The cold rain pelted the concrete as she walked. Dom may have had a point about whether this was a good idea, but she’d tried everything. She hid, she laid low, she went about her life like nothing ever happened, but she had to accept it now. She needed to start the end. Her feet carried her to the direction of Mort Street.
Estro Boris was just as she remembered it, though she’d not come in at least a year. Last she was here was when she went on an errand for Dom, picked up some flowers to welcome Rosa to the team about a year back, after their last waitress had quit to move to Terminus. Livisca. She was okay, never interacted much with Micali, just came, worked, went home. Back when there were two empty rooms on the second floor, not just the one.
Back to Estro Boris. The Lucrusian higher-ups lived in Pes Exis, effectively the rich section of the residential district. Politicians and industry owners dwelled there, bounced coins between their fingers and preyed on the less fortunate. Besides, they had little to care about with the middle-class, as the election for local government wasn’t for another couple of years, and there was no profit to be turned from the repairs or repurposing of old arenas in what they deemed a forgettable section of the city.
The street was only a block away, and the rainwater reflected off her cloak under the streetlights. She needed a good vantage point, somewhere she could sit for the night and observe.
It came in the form of Mort Street Hotel. She booked a room, the clerk at the base floor nearly asleep when she entered. Her room was on the far corner of the top floor, the third. It was the only room with a passable view of the floor of the arena itself. There she stood on the veranda, where her gaze lingered on the distant coliseum through falling streams of rain. The arena was as you’d expect: a large circle. Large bent columns lead up to the top, formed a six pronged star that went out and down to create the foundation of the coliseum. The metal was now mostly rust and peeled paint. It had fallen apart after the higher-ups in Lucrus disbanded the fights about two and a half years earlier, when demand for it fell.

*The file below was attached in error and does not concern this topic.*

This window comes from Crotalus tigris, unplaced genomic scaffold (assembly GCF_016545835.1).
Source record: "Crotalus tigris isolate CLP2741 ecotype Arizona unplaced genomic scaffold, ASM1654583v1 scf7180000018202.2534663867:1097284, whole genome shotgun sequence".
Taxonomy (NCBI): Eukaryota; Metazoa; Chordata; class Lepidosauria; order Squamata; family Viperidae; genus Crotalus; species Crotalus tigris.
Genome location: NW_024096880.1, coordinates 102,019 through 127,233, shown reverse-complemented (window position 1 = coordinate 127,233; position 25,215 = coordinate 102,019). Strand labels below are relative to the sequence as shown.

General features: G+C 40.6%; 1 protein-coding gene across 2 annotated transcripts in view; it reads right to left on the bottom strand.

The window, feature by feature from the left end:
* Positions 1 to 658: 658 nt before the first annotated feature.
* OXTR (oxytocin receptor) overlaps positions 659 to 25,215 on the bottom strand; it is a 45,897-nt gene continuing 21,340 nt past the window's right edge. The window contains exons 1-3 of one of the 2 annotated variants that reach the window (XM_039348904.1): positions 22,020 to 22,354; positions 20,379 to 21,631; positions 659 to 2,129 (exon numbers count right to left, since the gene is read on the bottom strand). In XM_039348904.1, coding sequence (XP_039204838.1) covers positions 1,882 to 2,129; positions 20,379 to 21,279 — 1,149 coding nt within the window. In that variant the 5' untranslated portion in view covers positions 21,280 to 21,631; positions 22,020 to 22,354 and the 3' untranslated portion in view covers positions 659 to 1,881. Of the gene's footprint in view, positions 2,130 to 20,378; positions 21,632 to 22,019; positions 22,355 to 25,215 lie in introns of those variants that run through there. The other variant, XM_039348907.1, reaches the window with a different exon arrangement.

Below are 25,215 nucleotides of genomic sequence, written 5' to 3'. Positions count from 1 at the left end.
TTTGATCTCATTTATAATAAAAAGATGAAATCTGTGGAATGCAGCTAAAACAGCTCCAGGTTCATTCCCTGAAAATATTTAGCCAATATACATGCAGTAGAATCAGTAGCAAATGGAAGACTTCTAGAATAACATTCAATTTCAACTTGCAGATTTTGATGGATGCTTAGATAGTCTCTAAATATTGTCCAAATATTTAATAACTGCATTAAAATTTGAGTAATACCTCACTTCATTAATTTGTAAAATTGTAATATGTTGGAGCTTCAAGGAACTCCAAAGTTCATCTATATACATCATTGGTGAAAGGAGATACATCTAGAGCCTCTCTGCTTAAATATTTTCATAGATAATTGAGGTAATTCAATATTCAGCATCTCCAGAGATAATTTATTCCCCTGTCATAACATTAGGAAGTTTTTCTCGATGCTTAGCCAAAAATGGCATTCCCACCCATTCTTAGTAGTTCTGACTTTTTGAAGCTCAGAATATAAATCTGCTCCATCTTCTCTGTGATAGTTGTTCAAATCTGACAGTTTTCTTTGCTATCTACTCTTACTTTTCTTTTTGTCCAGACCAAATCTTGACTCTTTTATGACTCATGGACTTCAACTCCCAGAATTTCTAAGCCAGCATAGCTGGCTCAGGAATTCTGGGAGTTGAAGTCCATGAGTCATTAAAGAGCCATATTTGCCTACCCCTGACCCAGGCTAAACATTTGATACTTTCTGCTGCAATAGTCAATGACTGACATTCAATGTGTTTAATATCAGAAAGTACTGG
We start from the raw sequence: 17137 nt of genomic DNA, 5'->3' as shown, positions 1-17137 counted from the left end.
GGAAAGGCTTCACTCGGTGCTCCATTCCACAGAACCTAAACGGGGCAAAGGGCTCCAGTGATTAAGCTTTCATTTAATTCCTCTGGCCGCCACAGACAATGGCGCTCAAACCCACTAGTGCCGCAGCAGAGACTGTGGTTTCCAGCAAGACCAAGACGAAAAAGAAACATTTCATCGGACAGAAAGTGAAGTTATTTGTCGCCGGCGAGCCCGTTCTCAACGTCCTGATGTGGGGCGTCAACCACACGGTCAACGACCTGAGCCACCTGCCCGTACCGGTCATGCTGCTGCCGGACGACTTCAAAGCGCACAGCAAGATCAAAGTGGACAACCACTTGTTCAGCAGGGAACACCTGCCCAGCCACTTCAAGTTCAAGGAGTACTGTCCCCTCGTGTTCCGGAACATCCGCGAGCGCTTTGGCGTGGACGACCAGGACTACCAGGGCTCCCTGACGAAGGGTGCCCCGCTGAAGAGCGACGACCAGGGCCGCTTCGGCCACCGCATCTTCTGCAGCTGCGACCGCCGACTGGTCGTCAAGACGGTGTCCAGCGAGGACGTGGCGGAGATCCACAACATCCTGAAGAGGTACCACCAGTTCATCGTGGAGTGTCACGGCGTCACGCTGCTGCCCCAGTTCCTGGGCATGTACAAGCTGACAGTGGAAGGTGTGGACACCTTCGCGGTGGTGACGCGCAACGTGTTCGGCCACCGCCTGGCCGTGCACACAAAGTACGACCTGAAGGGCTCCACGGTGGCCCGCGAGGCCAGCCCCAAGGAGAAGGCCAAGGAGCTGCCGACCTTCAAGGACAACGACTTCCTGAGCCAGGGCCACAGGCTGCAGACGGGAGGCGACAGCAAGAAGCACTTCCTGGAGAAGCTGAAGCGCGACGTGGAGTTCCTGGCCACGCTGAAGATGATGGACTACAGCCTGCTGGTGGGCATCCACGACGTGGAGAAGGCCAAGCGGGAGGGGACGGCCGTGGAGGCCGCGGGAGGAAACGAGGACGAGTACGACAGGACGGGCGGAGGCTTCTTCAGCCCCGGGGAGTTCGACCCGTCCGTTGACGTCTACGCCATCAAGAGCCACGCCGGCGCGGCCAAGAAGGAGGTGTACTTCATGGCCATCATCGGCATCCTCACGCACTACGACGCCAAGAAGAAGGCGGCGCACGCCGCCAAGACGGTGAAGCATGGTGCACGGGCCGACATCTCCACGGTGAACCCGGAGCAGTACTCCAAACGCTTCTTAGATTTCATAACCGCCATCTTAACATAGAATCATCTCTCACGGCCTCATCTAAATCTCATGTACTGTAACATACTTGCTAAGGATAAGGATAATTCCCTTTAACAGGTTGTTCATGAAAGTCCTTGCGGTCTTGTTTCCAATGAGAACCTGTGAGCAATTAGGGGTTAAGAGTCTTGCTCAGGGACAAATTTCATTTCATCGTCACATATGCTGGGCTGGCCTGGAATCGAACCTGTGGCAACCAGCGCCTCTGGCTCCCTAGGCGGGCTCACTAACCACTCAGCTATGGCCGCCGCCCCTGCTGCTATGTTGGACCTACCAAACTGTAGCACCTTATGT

Estro Boris was the lower-middle class section of the residential district. It was coupled on either side by Pes Exis and Fere Divi, which was the lower class third of the district. All 3 are sheltered by the outer wall of the city, and face in to the mercantile district, which covers a large section of the city, before it reaches the borders to the slums, which connected between the mercantile district and Fere Divi. Dom’s was in the mercantile district, and as there were no laws that prohibited it, the workers lived there, too, in avoidance of the class system. In relation to the residential districts, Dom's was closest to Fere Divi and the slums, but was largely centered in the city, not too far from any of the districts. Gemma’s brothel was on the edge of the mercantile district, between Estro Boris and Pes Exis, though favoring the latter. The Insidiis headquarters were in Fere Divi, but near to Estro Boris and the outer wall. The arena, only a block away from Micali’s hotel, was near dead center to Estro Boris.
The rain blurred the exact person, but there was the bob of a head, moved from one side of the arena to the next. From this angle, any observation was redundant. She needed to get closer. About half an hour after all movement ceased in the arena, just past eleven, she made her move.
The pavement beneath her feet was the only thing firm and strong in that moment. She faltered as she walked, eyes darted from side to side in case anyone was stood on that street, observing her. It’s strange how long a block can feel. As she approached the arena’s gates, she paused at the sound of distant conversation, which fast approached.
“...way from my girl!” A round of chuckles. She counted at least three voices amongst the rain and angle.
“Yeah man, that was great. You should’ve been there, Pal.”
She ducked down behind a nearby tree, one of six planted in rectangular stone foundations along the sides of the arena, now derelict and overgrown. Her eyes widened as a familiar voice sounded out.
“You didn’t use excessive force, though, right? Just as we trained, just enough to incapacitate?” The large black gates to the arena creaked open. From the darkness of the night, the low angle, and her attempt to hold still and be quiet, she couldn’t see much.
“Yes, Master Pallorus.” The shuffle of clothing, followed by giggles at the comment that oozed sarcasm. She counted four voices, now.
“Yeah, yeah. Remember, class next week is starting an hour early.” A chorus of mhm and yeah.
“And Rae, say hi to your mom for me. I’m probably stopping by for dinner in a few days, so I guess I’ll see you then.”
“Yep yep. See you then, Uncle Pal.” The last voice of an apparent five, a young woman. Rae. Memories were stomped out by Micali's boot. Footsteps and more stories echoed out down the street and into the night, while the heaviest set of feet moved back into the arena. She waited for a few minutes behind that overgrown tree stump, watched wet roots mingle and twine, then waited a few minutes more. Could she really go through with this? He was right there. There was no more scoping out to be done, she knew the general layout as best as she ever would. Was this what she wanted, though?